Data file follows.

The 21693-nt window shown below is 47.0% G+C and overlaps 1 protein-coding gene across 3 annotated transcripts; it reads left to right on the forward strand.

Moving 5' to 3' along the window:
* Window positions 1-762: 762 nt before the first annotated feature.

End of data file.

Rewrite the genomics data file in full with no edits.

The 21693-nt window shown below is 47.0% G+C and overlaps 1 protein-coding gene across 3 annotated transcripts; it reads left to right on the forward strand.

Moving 5' to 3' along the window:
* Window positions 1-762: 762 nt before the first annotated feature.